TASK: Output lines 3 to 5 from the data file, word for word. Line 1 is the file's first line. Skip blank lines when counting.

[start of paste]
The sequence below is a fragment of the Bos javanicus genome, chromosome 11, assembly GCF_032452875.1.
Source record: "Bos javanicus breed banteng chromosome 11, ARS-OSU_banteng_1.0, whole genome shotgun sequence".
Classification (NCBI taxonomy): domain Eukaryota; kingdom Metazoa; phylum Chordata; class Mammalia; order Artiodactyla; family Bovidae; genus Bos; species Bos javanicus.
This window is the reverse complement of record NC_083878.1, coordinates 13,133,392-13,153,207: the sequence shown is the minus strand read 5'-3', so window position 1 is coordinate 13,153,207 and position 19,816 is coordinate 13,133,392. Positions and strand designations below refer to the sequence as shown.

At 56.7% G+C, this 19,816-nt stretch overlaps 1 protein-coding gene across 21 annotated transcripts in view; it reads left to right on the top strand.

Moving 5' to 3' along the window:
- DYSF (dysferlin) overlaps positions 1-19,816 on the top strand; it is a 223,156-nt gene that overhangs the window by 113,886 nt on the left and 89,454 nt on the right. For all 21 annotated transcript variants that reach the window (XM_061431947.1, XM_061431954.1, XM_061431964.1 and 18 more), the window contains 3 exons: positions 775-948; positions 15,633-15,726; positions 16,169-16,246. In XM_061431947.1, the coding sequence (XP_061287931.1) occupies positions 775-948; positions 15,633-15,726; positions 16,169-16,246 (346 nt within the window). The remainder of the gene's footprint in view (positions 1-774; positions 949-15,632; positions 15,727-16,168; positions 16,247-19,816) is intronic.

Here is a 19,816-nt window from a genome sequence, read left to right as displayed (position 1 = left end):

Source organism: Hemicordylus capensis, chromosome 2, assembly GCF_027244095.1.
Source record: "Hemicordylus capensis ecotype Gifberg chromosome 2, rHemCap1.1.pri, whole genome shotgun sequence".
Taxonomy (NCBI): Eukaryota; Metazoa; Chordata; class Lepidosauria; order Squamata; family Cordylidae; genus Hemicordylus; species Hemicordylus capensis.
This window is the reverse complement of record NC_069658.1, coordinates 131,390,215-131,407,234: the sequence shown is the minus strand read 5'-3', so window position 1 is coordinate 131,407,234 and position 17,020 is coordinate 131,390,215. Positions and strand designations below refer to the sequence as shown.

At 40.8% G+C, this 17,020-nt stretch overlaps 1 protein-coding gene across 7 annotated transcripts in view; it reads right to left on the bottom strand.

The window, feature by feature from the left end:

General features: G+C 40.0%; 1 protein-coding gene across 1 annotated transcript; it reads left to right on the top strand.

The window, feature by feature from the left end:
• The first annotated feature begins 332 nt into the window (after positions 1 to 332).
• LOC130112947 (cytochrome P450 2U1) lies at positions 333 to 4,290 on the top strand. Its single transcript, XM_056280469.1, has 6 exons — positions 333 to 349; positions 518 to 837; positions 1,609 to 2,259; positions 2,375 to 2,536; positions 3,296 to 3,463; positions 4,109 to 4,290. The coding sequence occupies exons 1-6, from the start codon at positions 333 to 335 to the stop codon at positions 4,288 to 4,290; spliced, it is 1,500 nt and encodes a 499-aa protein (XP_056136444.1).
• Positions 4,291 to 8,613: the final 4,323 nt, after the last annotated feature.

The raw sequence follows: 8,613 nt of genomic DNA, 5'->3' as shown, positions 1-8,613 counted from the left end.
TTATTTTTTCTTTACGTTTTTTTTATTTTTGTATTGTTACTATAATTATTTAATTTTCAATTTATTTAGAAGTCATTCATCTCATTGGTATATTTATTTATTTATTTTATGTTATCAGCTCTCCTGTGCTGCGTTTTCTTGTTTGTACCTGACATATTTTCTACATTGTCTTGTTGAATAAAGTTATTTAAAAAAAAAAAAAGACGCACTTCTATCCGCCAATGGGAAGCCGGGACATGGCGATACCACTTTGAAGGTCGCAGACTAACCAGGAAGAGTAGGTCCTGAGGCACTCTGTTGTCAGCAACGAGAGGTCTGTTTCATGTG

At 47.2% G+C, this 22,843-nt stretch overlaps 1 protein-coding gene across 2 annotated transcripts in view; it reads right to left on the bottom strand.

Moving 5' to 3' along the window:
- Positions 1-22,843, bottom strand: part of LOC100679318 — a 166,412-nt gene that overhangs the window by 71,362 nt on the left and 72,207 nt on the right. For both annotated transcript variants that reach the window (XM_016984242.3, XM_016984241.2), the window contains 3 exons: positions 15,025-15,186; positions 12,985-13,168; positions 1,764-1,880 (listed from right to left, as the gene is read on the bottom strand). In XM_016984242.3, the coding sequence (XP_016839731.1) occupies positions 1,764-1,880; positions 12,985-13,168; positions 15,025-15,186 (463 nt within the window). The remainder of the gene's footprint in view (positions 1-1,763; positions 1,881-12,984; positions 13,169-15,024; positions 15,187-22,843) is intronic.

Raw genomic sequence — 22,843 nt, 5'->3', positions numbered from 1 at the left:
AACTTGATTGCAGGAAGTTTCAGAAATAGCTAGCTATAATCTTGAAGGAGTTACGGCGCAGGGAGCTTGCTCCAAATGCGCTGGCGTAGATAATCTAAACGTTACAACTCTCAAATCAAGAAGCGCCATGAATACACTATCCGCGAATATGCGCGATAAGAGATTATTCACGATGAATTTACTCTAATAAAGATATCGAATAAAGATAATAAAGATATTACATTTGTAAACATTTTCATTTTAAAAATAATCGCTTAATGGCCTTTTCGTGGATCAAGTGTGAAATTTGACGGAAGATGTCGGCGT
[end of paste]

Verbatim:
Classification (NCBI taxonomy): domain Eukaryota; kingdom Metazoa; phylum Chordata; class Mammalia; order Artiodactyla; family Bovidae; genus Bos; species Bos javanicus.
This window is the reverse complement of record NC_083878.1, coordinates 13,133,392-13,153,207: the sequence shown is the minus strand read 5'-3', so window position 1 is coordinate 13,153,207 and position 19,816 is coordinate 13,133,392. Positions and strand designations below refer to the sequence as shown.

At 56.7% G+C, this 19,816-nt stretch overlaps 1 protein-coding gene across 21 annotated transcripts in view; it reads left to right on the top strand.